Chinese media on judicial reform in Poland

Łukasz Sarek
January 13, 2020

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Chinese media on judicial reform in Poland

What happened? On December 18 the Chinese News Network published an article on the reform of the Polish judicial system undertaken by the Law and Justice (PiS government including argument made by the Supreme Court of Poland, that the reforms can lead to Poland’s exit from the EU. The article referred to “foreign media reports” without providing any details on the specific sources. It’s possible that it was based on the BBC report from December 17. Chinese media outlets including Global Times, China Daily and many others have reported the news drawing the content form the Chinese article. Some cited other foreign sources, that were also largely based on the BBC report. e.g. Sina cited Financial Times article on WeChat.

Why it matters? Chinese media coverage has presented the shortened version of the original BBC story with the following main points:

– judges who question the legality of the reforms can be dismissed on the grounds of “engagement in political activities”

– the Law and Justice justifies the reforms as a tool to tackle corruption in the judicial system

– Supreme Court opinion, that the reforms are against the EU law and can lead to Polexit.

The Chinese media coverage missed several important elements and it resulted in creating the distorted picture of the situation. Chinese media did not report on the mass protests of the Polish citizens against the government plans that were held earlier in December and were mentioned in the original BBC text. Most reports also missed the comment of theThe First President of the Supreme Court prof. Małgorzata Gersdorf comparing PiS actions to the communist government repression of judges in 1981 during martial war (with exceptions – Guancha included this information citing Euronews). There was also no backgrounder explaining to the Chinese reader how the planned and already partially implemented reforms of the judicial system actually endanger the rule of law in Poland. For the Chinese citizen living in the country, where the will of the Communist Party of China is the highest law, the idea of the judicial system’s independence from the political influence can be hard to understand. Chinese coverage has also missed the very critical analysis of the reform published by the parliament’s Bureau of Research and the public protests organized in many Polish cities.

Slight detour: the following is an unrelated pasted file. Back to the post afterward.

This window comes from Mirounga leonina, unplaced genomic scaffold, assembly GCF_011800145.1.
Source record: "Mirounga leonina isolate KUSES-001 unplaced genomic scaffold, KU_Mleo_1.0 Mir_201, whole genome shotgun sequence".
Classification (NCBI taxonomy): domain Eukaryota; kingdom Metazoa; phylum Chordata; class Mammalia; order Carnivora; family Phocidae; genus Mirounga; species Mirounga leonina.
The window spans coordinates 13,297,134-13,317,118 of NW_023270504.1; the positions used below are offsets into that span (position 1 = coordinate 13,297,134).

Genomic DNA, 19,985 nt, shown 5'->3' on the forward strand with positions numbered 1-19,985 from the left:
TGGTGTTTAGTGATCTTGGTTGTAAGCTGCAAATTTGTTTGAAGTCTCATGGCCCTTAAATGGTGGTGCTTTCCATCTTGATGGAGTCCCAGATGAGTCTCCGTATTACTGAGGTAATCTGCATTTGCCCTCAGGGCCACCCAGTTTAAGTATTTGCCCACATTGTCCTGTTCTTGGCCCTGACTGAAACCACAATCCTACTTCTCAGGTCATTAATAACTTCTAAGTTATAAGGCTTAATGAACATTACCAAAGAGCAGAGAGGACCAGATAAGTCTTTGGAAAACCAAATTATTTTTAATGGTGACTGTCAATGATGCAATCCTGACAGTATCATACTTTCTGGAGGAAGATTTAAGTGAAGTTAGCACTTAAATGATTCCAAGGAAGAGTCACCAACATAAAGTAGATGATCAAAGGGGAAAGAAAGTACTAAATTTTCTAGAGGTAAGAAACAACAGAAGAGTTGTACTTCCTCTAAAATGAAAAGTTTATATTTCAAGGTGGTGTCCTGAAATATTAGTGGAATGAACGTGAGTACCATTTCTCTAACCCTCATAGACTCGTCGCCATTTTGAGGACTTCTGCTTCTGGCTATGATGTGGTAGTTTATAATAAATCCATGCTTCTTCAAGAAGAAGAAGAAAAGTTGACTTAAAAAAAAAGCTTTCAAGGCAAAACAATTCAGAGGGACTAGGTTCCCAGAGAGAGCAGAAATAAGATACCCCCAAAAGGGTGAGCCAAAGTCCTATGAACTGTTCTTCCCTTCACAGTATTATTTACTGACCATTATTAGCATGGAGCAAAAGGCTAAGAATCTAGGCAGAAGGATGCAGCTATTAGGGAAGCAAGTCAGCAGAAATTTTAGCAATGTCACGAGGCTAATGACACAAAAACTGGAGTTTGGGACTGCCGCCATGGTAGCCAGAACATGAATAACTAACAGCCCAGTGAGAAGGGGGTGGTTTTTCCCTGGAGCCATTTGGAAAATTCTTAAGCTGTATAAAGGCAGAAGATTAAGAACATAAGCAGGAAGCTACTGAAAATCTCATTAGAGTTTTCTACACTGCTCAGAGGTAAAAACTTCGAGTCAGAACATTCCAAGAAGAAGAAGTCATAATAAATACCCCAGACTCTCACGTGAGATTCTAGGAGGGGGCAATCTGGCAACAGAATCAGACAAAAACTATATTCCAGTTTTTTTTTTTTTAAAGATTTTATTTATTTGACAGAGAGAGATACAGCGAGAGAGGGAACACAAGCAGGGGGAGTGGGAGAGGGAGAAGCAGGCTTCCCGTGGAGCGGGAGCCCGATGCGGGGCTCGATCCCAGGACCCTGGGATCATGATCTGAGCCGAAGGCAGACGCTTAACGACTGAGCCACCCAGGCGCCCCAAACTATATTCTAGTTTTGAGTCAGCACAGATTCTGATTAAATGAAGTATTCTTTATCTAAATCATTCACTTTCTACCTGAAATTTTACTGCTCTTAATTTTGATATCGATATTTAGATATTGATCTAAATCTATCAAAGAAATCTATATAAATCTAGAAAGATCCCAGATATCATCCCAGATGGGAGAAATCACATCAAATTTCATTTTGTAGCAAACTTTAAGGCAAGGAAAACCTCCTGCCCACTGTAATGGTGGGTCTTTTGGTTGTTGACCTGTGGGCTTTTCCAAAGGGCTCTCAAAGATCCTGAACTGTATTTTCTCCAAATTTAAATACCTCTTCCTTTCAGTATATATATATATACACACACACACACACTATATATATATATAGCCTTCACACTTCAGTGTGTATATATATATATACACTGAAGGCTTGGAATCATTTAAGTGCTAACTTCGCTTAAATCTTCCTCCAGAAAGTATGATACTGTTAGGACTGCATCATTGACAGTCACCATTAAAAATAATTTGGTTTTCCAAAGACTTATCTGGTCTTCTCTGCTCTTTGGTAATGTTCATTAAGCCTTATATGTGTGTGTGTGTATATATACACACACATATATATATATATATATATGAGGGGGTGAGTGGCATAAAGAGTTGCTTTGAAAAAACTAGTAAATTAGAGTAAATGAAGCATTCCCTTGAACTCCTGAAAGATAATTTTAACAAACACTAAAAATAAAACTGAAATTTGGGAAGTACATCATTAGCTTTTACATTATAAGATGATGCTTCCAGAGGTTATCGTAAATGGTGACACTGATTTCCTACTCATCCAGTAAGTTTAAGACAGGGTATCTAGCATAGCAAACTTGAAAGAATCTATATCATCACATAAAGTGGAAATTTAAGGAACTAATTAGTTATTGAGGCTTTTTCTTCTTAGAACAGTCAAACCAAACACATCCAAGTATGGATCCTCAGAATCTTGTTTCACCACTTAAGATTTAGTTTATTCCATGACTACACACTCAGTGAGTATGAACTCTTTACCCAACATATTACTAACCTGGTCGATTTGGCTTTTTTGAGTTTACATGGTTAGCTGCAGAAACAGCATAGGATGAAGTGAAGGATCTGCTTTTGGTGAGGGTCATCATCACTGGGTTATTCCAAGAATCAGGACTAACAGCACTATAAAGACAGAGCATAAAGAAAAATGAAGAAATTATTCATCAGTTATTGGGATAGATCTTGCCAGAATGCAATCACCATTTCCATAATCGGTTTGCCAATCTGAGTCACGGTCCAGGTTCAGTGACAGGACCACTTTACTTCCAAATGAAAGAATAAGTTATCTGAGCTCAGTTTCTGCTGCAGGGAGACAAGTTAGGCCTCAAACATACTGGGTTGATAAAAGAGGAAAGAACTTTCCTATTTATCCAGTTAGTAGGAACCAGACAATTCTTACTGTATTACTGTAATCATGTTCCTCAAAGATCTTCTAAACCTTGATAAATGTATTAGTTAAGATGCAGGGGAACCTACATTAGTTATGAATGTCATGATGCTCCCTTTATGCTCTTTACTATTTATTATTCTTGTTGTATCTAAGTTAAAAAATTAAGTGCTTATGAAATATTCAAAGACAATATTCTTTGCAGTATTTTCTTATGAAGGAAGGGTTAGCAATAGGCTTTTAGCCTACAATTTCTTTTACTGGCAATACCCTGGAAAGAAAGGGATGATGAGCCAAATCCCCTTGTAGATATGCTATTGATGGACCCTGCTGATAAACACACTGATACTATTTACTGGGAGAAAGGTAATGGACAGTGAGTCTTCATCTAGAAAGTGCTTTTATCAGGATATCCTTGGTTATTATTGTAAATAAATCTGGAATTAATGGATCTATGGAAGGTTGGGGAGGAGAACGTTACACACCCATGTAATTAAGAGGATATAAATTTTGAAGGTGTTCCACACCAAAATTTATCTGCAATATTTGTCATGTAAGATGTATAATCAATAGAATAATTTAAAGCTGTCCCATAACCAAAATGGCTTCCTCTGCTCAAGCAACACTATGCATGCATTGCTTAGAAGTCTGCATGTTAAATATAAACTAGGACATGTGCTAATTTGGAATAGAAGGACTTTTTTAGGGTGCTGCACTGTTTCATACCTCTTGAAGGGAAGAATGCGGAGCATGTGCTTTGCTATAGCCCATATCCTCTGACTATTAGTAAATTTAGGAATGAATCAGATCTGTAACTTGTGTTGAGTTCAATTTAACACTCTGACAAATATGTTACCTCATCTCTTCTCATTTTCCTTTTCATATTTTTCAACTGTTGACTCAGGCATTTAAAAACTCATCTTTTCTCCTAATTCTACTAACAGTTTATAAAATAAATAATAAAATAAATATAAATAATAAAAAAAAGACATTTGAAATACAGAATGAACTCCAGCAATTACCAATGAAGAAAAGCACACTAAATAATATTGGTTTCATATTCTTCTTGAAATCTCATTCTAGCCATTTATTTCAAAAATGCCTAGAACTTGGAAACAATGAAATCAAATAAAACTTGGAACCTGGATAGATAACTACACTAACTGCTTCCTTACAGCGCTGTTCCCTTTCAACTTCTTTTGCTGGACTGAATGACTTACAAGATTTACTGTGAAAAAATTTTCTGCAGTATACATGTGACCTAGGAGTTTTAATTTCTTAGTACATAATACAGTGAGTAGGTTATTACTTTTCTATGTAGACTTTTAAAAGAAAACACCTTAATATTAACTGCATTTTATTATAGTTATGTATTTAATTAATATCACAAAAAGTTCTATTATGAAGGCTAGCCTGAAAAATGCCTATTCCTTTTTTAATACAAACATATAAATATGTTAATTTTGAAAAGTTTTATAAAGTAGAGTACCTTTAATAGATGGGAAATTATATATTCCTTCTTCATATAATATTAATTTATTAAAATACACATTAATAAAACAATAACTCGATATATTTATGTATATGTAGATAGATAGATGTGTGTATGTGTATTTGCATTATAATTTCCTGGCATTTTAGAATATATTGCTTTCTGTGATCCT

Wider picture The limited reporting of the PiS judicial reform in the Chinese mainstream media is not surprising considering the little interest of the Chinese public opinion in Poland. Interesting is, that this distorted picture of the conflict focused almost exclusively on the dispute between the PiS government and Polish Supreme Court having EU administration on its side. The political opposition statements, public opinion’s strong critical voices and protests were not reported. The open question is if this distorted narrative is the result of the poor understanding of the situation in Poland, despite the presence of the Chinese journalists on the ground, lack of interest in deeper insight or the result of the content adjustment to please the Chinese censors. However it’s hard to blame Chinese media for the poor coverage when the Chinese expert from the government think tank presents the analysis of the dispute focused mainly on the three actors: EU, Polish Supreme Court and PiS government without including other actors and factors.